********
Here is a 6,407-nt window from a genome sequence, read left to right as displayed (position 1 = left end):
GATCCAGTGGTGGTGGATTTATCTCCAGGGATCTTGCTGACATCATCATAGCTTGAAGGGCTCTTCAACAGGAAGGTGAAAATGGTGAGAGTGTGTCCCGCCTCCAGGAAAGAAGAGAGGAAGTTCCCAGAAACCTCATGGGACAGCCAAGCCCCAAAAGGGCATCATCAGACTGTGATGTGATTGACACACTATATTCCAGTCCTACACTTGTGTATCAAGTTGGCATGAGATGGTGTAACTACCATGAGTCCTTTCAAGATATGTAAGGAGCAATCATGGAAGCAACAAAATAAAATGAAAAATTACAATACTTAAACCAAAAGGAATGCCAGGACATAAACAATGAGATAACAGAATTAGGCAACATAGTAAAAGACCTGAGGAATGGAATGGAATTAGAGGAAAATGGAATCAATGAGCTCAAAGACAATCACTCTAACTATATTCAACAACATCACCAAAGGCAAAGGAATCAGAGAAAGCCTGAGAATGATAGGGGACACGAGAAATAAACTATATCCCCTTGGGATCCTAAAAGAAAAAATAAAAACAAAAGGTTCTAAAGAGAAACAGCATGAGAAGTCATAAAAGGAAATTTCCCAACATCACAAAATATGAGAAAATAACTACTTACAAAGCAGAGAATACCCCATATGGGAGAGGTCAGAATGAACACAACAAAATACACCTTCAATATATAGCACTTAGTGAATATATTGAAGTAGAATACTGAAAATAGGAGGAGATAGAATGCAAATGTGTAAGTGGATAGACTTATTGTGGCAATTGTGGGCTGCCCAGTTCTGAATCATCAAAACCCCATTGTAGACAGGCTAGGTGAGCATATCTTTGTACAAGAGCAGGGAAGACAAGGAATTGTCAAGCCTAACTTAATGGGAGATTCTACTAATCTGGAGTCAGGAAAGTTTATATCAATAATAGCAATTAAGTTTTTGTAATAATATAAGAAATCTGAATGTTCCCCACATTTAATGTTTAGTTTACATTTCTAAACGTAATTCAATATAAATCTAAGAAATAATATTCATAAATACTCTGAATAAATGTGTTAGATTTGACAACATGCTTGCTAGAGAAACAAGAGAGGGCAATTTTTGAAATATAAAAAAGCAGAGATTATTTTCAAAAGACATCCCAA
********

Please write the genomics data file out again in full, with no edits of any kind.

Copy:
Here is a 6,407-nt window from a genome sequence, read left to right as displayed (position 1 = left end):
GATCCAGTGGTGGTGGATTTATCTCCAGGGATCTTGCTGACATCATCATAGCTTGAAGGGCTCTTCAACAGGAAGGTGAAAATGGTGAGAGTGTGTCCCGCCTCCAGGAAAGAAGAGAGGAAGTTCCCAGAAACCTCATGGGACAGCCAAGCCCCAAAAGGGCATCATCAGACTGTGATGTGATTGACACACTATATTCCAGTCCTACACTTGTGTATCAAGTTGGCATGAGATGGTGTAACTACCATGAGTCCTTTCAAGATATGTAAGGAGCAATCATGGAAGCAACAAAATAAAATGAAAAATTACAATACTTAAACCAAAAGGAATGCCAGGACATAAACAATGAGATAACAGAATTAGGCAACATAGTAAAAGACCTGAGGAATGGAATGGAATTAGAGGAAAATGGAATCAATGAGCTCAAAGACAATCACTCTAACTATATTCAACAACATCACCAAAGGCAAAGGAATCAGAGAAAGCCTGAGAATGATAGGGGACACGAGAAATAAACTATATCCCCTTGGGATCCTAAAAGAAAAAATAAAAACAAAAGGTTCTAAAGAGAAACAGCATGAGAAGTCATAAAAGGAAATTTCCCAACATCACAAAATATGAGAAAATAACTACTTACAAAGCAGAGAATACCCCATATGGGAGAGGTCAGAATGAACACAACAAAATACACCTTCAATATATAGCACTTAGTGAATATATTGAAGTAGAATACTGAAAATAGGAGGAGATAGAATGCAAATGTGTAAGTGGATAGACTTATTGTGGCAATTGTGGGCTGCCCAGTTCTGAATCATCAAAACCCCATTGTAGACAGGCTAGGTGAGCATATCTTTGTACAAGAGCAGGGAAGACAAGGAATTGTCAAGCCTAACTTAATGGGAGATTCTACTAATCTGGAGTCAGGAAAGTTTATATCAATAATAGCAATTAAGTTTTTGTAATAATATAAGAAATCTGAATGTTCCCCACATTTAATGTTTAGTTTACATTTCTAAACGTAATTCAATATAAATCTAAGAAATAATATTCATAAATACTCTGAATAAATGTGTTAGATTTGACAACATGCTTGCTAGAGAAACAAGAGAGGGCAATTTTTGAAATATAAAAAAGCAGAGATTATTTTCAAAAGACATCCCAA